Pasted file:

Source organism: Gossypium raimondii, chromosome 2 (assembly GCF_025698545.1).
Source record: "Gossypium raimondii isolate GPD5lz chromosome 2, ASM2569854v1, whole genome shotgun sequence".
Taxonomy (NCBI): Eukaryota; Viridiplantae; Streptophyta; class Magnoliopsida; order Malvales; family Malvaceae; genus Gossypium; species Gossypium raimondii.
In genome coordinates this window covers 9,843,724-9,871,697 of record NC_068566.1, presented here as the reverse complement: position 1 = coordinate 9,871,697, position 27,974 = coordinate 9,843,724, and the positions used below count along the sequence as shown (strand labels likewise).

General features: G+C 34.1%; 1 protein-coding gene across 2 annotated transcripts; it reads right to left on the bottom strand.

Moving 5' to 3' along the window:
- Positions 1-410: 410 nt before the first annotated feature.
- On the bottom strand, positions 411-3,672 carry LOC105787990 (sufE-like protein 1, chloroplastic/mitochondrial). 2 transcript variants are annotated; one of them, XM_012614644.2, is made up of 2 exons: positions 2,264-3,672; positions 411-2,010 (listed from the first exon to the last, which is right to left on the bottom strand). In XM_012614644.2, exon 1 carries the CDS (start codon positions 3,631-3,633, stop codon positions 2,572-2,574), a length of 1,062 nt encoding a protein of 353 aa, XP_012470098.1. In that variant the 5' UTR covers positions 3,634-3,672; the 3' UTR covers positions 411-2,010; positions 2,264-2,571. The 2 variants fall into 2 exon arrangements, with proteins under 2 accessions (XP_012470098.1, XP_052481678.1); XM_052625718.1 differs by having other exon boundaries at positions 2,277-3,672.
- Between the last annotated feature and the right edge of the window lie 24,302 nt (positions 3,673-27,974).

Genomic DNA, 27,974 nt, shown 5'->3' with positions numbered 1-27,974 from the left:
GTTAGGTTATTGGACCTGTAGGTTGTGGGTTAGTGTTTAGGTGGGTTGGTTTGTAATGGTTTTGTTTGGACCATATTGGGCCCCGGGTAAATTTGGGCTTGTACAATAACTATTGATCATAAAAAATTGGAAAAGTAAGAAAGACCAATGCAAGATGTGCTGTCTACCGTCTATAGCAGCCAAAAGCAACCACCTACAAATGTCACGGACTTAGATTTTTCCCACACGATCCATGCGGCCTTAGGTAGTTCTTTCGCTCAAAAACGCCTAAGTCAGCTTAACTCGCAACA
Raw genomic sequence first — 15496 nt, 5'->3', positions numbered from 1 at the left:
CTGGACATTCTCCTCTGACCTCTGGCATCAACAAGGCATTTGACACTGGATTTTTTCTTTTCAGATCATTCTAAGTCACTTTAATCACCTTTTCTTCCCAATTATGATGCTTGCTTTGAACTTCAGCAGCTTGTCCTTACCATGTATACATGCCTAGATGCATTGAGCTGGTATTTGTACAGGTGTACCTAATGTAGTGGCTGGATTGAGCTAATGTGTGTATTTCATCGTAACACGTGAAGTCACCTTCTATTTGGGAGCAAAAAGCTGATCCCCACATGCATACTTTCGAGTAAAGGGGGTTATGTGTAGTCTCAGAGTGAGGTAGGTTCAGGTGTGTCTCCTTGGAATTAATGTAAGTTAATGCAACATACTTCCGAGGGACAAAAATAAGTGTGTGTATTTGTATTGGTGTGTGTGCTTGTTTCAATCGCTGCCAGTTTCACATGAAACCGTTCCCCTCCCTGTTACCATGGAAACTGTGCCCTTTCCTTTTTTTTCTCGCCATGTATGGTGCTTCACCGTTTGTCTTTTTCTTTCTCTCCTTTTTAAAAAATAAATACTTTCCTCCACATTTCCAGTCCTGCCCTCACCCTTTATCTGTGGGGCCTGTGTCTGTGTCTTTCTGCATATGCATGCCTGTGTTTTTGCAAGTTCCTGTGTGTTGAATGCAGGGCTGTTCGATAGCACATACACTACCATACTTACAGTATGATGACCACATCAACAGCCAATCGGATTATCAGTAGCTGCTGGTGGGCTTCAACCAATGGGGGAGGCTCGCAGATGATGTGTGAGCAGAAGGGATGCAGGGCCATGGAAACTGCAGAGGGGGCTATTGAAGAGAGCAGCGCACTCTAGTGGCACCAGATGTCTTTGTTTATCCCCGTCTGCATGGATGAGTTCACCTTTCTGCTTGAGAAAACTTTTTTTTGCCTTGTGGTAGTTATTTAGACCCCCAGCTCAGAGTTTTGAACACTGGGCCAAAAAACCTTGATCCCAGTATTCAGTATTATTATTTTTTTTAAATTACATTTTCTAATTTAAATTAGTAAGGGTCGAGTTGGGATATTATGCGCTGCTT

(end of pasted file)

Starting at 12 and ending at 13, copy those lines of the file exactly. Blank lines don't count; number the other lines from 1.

Raw genomic sequence first — 15496 nt, 5'->3', positions numbered from 1 at the left:
CTGGACATTCTCCTCTGACCTCTGGCATCAACAAGGCATTTGACACTGGATTTTTTCTTTTCAGATCATTCTAAGTCACTTTAATCACCTTTTCTTCCCAATTATGATGCTTGCTTTGAACTTCAGCAGCTTGTCCTTACCATGTATACATGCCTAGATGCATTGAGCTGGTATTTGTACAGGTGTACCTAATGTAGTGGCTGGATTGAGCTAATGTGTGTATTTCATCGTAACACGTGAAGTCACCTTCTATTTGGGAGCAAAAAGCTGATCCCCACATGCATACTTTCGAGTAAAGGGGGTTATGTGTAGTCTCAGAGTGAGGTAGGTTCAGGTGTGTCTCCTTGGAATTAATGTAAGTTAATGCAACATACTTCCGAGGGACAAAAATAAGTGTGTGTATTTGTATTGGTGTGTGTGCTTGTTTCAATCGCTGCCAGTTTCACATGAAACCGTTCCCCTCCCTGTTACCATGGAAACTGTGCCCTTTCCTTTTTTTTCTCGCCATGTATGGTGCTTCACCGTTTGTCTTTTTCTTTCTCTCCTTTTTAAAAAATAAATACTTTCCTCCACATTTCCAGTCCTGCCCTCACCCTTTATCTGTGGGGCCTGTGTCTGTGTCTTTCTGCATATGCATGCCTGTGTTTTTGCAAGTTCCTGTGTGTTGAATGCAGGGCTGTTCGATAGCACATACACTACCATACTTACAGTATGATGACCACATCAACAGCCAATCGGATTATCAGTAGCTGCTGGTGGGCTTCAACCAATGGGGGAGGCTCGCAGATGATGTGTGAGCAGAAGGGATGCAGGGCCATGGAAACTGCAGAGGGGGCTATTGAAGAGAGCAGCGCACTCTAGTGGCACCAGATGTCTTTGTTTATCCCCGTCTGCATGGATGAGTTCACCTTTCTGCTTGAGAAAACTTTTTTTTGCCTTGTGGTAGTTATTTAGACCCCCAGCTCAGAGTTTTGAACACTGGGCCAAAAAACCTTGATCCCAGTATTCAGTATTATTATTTTTTTTAAATTACATTTTCTAATTTAAATTAGTAAGGGTCGAGTTGGGATATTATGCGCTGCTT